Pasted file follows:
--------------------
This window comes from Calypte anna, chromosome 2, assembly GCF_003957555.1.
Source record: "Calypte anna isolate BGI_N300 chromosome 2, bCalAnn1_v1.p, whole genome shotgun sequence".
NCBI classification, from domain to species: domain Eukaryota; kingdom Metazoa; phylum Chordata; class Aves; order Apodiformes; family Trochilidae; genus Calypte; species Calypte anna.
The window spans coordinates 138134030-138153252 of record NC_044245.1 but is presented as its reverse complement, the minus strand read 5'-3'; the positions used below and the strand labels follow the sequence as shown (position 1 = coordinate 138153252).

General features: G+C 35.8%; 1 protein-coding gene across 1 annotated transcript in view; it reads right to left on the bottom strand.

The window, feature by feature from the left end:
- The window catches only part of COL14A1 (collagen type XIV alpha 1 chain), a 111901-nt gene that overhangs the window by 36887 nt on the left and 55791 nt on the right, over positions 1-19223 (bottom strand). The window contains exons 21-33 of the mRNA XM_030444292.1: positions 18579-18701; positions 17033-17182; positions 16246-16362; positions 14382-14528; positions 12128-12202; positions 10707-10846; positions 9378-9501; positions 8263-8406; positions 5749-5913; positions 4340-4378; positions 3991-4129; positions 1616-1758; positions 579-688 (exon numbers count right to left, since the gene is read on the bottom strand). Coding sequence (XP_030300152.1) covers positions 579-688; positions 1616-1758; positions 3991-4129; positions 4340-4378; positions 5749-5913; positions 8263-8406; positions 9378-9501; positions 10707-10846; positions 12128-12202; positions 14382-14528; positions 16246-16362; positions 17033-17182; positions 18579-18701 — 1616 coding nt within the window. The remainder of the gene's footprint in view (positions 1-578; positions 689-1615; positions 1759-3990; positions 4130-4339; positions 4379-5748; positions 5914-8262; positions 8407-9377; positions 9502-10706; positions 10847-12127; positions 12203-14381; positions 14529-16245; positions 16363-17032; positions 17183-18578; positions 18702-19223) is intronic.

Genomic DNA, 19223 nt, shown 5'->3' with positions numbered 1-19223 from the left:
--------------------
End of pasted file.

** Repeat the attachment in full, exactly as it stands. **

This window comes from Calypte anna, chromosome 2, assembly GCF_003957555.1.
Source record: "Calypte anna isolate BGI_N300 chromosome 2, bCalAnn1_v1.p, whole genome shotgun sequence".
NCBI classification, from domain to species: domain Eukaryota; kingdom Metazoa; phylum Chordata; class Aves; order Apodiformes; family Trochilidae; genus Calypte; species Calypte anna.
The window spans coordinates 138134030-138153252 of record NC_044245.1 but is presented as its reverse complement, the minus strand read 5'-3'; the positions used below and the strand labels follow the sequence as shown (position 1 = coordinate 138153252).

General features: G+C 35.8%; 1 protein-coding gene across 1 annotated transcript in view; it reads right to left on the bottom strand.

The window, feature by feature from the left end:
- The window catches only part of COL14A1 (collagen type XIV alpha 1 chain), a 111901-nt gene that overhangs the window by 36887 nt on the left and 55791 nt on the right, over positions 1-19223 (bottom strand). The window contains exons 21-33 of the mRNA XM_030444292.1: positions 18579-18701; positions 17033-17182; positions 16246-16362; positions 14382-14528; positions 12128-12202; positions 10707-10846; positions 9378-9501; positions 8263-8406; positions 5749-5913; positions 4340-4378; positions 3991-4129; positions 1616-1758; positions 579-688 (exon numbers count right to left, since the gene is read on the bottom strand). Coding sequence (XP_030300152.1) covers positions 579-688; positions 1616-1758; positions 3991-4129; positions 4340-4378; positions 5749-5913; positions 8263-8406; positions 9378-9501; positions 10707-10846; positions 12128-12202; positions 14382-14528; positions 16246-16362; positions 17033-17182; positions 18579-18701 — 1616 coding nt within the window. The remainder of the gene's footprint in view (positions 1-578; positions 689-1615; positions 1759-3990; positions 4130-4339; positions 4379-5748; positions 5914-8262; positions 8407-9377; positions 9502-10706; positions 10847-12127; positions 12203-14381; positions 14529-16245; positions 16363-17032; positions 17183-18578; positions 18702-19223) is intronic.

Genomic DNA, 19223 nt, shown 5'->3' with positions numbered 1-19223 from the left: